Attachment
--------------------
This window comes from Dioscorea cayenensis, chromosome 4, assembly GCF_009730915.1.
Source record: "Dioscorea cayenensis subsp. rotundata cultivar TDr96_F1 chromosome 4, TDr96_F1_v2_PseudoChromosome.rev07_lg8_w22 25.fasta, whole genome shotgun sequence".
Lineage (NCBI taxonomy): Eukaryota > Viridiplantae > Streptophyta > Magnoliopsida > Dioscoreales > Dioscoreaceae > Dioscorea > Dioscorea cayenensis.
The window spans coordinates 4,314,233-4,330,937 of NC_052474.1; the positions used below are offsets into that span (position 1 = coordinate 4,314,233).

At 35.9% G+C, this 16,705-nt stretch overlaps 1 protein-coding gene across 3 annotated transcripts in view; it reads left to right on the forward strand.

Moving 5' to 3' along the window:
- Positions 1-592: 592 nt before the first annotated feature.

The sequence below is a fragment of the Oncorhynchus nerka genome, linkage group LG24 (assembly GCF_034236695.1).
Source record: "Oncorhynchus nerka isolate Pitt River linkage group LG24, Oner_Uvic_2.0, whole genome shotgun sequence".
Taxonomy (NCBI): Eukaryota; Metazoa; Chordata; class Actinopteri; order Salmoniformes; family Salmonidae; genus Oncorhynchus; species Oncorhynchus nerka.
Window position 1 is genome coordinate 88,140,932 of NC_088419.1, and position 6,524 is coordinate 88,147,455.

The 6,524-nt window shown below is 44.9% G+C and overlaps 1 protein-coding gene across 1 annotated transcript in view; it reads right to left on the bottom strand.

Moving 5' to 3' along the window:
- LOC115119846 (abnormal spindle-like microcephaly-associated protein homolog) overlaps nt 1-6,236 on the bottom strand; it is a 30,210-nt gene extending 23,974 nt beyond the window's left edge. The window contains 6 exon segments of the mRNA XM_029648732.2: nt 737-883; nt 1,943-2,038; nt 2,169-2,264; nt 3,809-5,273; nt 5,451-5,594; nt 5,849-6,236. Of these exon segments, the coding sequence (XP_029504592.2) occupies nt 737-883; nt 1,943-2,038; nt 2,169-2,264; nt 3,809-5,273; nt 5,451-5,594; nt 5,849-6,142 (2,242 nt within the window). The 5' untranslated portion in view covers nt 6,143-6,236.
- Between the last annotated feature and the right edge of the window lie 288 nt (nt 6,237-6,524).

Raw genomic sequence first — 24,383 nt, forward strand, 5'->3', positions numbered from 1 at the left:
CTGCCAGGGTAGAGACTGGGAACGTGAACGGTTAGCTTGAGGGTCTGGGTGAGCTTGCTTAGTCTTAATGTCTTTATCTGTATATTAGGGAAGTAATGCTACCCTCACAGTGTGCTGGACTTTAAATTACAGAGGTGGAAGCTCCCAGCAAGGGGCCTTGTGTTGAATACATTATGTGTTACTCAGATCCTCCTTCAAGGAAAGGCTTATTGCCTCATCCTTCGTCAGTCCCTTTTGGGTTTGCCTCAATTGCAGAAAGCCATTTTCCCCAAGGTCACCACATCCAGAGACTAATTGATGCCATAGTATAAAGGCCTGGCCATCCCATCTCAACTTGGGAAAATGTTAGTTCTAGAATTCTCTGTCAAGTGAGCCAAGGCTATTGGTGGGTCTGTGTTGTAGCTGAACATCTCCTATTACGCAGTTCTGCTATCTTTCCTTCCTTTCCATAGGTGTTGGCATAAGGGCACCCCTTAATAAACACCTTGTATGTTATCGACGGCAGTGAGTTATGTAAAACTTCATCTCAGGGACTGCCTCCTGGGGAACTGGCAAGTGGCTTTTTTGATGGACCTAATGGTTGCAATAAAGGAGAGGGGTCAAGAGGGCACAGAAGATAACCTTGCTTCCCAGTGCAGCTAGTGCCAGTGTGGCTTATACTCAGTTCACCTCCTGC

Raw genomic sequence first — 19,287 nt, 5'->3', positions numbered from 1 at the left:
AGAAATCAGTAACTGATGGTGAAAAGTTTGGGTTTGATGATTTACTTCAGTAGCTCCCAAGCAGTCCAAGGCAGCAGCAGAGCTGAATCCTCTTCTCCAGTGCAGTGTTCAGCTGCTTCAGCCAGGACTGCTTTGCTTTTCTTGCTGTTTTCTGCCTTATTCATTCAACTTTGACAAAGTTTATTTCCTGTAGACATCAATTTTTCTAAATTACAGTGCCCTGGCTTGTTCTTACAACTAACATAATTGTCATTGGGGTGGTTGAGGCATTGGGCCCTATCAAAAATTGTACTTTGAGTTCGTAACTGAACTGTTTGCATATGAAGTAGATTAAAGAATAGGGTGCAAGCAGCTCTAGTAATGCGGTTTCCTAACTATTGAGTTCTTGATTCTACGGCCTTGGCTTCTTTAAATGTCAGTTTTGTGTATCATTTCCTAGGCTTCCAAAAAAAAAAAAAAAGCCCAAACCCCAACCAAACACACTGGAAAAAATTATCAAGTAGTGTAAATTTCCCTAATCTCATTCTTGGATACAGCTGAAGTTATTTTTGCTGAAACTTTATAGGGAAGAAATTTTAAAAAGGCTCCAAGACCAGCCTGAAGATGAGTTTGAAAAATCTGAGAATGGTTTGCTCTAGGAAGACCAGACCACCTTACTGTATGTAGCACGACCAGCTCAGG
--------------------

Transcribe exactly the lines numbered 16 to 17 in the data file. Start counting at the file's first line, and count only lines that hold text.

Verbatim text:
Raw genomic sequence first — 24,383 nt, forward strand, 5'->3', positions numbered from 1 at the left:
CTGCCAGGGTAGAGACTGGGAACGTGAACGGTTAGCTTGAGGGTCTGGGTGAGCTTGCTTAGTCTTAATGTCTTTATCTGTATATTAGGGAAGTAATGCTACCCTCACAGTGTGCTGGACTTTAAATTACAGAGGTGGAAGCTCCCAGCAAGGGGCCTTGTGTTGAATACATTATGTGTTACTCAGATCCTCCTTCAAGGAAAGGCTTATTGCCTCATCCTTCGTCAGTCCCTTTTGGGTTTGCCTCAATTGCAGAAAGCCATTTTCCCCAAGGTCACCACATCCAGAGACTAATTGATGCCATAGTATAAAGGCCTGGCCATCCCATCTCAACTTGGGAAAATGTTAGTTCTAGAATTCTCTGTCAAGTGAGCCAAGGCTATTGGTGGGTCTGTGTTGTAGCTGAACATCTCCTATTACGCAGTTCTGCTATCTTTCCTTCCTTTCCATAGGTGTTGGCATAAGGGCACCCCTTAATAAACACCTTGTATGTTATCGACGGCAGTGAGTTATGTAAAACTTCATCTCAGGGACTGCCTCCTGGGGAACTGGCAAGTGGCTTTTTTGATGGACCTAATGGTTGCAATAAAGGAGAGGGGTCAAGAGGGCACAGAAGATAACCTTGCTTCCCAGTGCAGCTAGTGCCAGTGTGGCTTATACTCAGTTCACCTCCTGC